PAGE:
23 April 2019

Earmarked Paternity Leave and the Relative Income within Couples

Reducing gender inequality has become a central motivation for labor market and child-care policy reforms. Recently, for example, the European Parliament proposed to impose on member countries that each parent must have the right to two months of non-transferable paid parental leave. One of the main arguments for this EU-wide legislation is to lower gender inequality by reducing the flexibility of couples to allocate paid parental leave within the households.

Little is known, however, about the effects of earmarked parental leave for fathers on the relative income of women within couples. The intra-household income share of women likely reflects their bargaining power and shifting the income share within households thus has the potential to create permanent shifts in norms and gender inequality.

In new research (Druedahl, Ejrnæs and Jørgensen, forthcoming), we estimate the causal effect on the relative labor market income of women within the couple from increasing the earmarked paternity leave of fathers. We estimate the effect by utilizing Danish register data together with a reform to the parental leave rules in Denmark implemented in 1998. Concretely, fathers of children born before October 15, 1997 had 2 weeks of earmarked paternity leave (often used immediately after childbirth). Fathers of children born on or after October 15, 1997 had a total of 4 weeks of earmarked paternity leave.

A substantial share of first-time fathers did take 4 weeks leave despite the two additional weeks of earmarked leave had to be taken in weeks 25 and 26 after childbirth. Figure 1 illustrates the distribution of the number of weeks taken by first-time fathers who had their firstborn in the years 1995-1997 together with first-time fathers who had their firstborn in the years 1998-2001. We see a substantial shift from 2 to 4 weeks leave taken by first-time fathers.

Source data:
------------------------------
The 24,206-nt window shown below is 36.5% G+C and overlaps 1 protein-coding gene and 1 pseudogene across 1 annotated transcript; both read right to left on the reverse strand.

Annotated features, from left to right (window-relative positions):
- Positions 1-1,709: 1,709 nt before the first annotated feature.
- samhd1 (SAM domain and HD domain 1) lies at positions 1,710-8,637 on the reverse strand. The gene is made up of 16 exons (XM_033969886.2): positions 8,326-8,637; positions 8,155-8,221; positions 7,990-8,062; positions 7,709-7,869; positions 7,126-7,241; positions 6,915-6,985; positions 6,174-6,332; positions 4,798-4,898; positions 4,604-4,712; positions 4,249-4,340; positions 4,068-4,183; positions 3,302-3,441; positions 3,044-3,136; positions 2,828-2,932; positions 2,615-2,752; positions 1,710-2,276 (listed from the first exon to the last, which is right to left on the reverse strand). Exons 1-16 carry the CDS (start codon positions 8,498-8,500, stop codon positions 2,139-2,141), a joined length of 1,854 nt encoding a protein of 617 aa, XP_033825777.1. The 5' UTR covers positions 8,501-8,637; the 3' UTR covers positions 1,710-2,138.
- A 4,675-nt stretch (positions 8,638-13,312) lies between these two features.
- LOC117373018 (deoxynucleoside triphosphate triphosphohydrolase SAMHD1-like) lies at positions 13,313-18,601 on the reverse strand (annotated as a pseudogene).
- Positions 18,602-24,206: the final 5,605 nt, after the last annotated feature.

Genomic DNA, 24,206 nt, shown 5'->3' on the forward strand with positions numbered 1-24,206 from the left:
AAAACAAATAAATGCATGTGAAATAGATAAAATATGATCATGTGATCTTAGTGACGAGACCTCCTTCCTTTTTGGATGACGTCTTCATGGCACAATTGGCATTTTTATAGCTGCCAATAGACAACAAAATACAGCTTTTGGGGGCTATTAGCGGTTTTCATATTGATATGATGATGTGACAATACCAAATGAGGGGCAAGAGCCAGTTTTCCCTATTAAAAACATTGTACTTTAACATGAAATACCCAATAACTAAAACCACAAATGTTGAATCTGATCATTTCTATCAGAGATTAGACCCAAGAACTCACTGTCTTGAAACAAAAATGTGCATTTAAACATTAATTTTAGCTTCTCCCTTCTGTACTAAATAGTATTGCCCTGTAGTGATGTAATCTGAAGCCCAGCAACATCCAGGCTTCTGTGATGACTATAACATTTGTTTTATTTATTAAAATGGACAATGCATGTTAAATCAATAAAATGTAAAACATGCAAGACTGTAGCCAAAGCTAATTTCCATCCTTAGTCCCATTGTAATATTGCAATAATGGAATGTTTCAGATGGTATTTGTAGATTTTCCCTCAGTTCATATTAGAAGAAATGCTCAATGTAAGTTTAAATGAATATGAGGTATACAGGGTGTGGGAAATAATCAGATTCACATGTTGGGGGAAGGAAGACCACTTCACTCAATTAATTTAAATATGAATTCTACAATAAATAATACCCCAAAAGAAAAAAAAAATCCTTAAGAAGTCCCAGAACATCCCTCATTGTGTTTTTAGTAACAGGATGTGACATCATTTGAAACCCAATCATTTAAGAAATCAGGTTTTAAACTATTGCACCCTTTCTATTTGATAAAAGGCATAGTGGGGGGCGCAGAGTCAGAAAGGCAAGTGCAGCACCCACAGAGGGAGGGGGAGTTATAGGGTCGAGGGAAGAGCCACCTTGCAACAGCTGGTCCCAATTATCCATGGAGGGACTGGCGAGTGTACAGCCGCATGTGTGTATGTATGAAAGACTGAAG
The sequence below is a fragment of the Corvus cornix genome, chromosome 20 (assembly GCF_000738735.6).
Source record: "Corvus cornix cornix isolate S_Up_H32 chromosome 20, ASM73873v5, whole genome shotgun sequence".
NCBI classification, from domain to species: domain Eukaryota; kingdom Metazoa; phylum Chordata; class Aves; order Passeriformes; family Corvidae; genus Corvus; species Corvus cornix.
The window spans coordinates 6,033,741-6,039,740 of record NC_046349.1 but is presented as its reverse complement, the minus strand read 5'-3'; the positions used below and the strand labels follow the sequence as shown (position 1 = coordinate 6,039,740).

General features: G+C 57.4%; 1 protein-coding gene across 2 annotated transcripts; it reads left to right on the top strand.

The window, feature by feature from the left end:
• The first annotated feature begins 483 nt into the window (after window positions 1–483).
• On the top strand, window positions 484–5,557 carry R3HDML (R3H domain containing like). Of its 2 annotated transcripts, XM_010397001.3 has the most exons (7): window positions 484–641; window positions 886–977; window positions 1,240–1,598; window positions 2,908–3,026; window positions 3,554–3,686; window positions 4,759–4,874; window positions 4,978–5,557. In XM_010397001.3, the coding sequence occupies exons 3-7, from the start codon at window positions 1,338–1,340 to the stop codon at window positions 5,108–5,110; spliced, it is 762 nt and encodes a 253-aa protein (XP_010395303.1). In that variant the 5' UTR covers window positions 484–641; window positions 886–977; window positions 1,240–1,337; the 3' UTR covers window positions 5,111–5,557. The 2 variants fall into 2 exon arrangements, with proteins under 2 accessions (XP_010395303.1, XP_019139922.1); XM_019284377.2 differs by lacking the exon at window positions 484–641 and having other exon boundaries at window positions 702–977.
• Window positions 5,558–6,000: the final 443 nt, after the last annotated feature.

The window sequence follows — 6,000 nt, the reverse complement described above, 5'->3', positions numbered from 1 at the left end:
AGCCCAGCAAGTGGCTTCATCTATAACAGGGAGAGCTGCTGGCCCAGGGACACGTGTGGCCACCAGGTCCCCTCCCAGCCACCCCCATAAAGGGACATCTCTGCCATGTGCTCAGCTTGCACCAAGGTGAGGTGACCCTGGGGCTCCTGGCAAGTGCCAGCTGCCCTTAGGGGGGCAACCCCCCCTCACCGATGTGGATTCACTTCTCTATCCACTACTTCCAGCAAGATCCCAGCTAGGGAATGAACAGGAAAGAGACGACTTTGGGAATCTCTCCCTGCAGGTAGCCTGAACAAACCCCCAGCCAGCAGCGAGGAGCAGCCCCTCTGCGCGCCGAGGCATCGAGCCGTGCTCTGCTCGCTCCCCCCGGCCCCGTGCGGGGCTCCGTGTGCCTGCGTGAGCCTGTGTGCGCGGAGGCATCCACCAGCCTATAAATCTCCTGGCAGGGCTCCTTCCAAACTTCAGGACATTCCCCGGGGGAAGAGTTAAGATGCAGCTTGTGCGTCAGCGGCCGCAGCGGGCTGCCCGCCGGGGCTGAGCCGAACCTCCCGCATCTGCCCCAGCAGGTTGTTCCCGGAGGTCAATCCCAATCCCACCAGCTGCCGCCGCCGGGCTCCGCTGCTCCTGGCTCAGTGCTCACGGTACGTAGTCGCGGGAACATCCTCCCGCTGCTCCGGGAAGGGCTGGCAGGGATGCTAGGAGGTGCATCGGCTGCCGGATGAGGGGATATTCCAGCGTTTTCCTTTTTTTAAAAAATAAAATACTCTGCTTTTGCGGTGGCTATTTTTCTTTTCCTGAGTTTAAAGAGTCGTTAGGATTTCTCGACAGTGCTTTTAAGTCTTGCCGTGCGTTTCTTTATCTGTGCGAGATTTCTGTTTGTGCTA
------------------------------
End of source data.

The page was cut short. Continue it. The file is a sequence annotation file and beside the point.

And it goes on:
We use this reform to estimate the impact on women’s labor income share within the household from this 2 weeks of increased earmarked paternity leave. We find a significant positive effect, suggesting that the labor income share of women increases with around 1.2 percentage points (from a baseline of around 42 percent prior to first childbirth). The increase in women’s labor income share arises because women's labor income increases significantly while the men's labor income is almost unaffected. Furthermore, the effect is relatively long lasting and remains significantly positive until the firstborn child is 8 years old, as illustrated in Figure 2.

We find that the effect is primarely driven by couples in which the woman was employed in the private sector prior to first childbirth. Interestingly, the fathers in this group increased their parental leave take-up by around twice as much as the fathers in the reference group of mothers working in the public sector prior to childbirth. This result is in line with the notion in Nielsen, Simonsen and Verner (2004) who find that there is no long run effect from taking parental leave for women employed in the public sector prior to childbirth.

References
Druedahl, J., Ejrnæs, M. and Jørgensen, T.H. (forthcoming): “Earmarked Paternity Leave and the Relative Income within Couples”, Economic Letters
Nielsen, H. S., M. Simonsen and M. Verner (2004): “Does the Gap in Family friendly Policies Drive the Family Gap?,” Scandinavian Journal of Economics, 106(4), 721–744.

Link to Working paper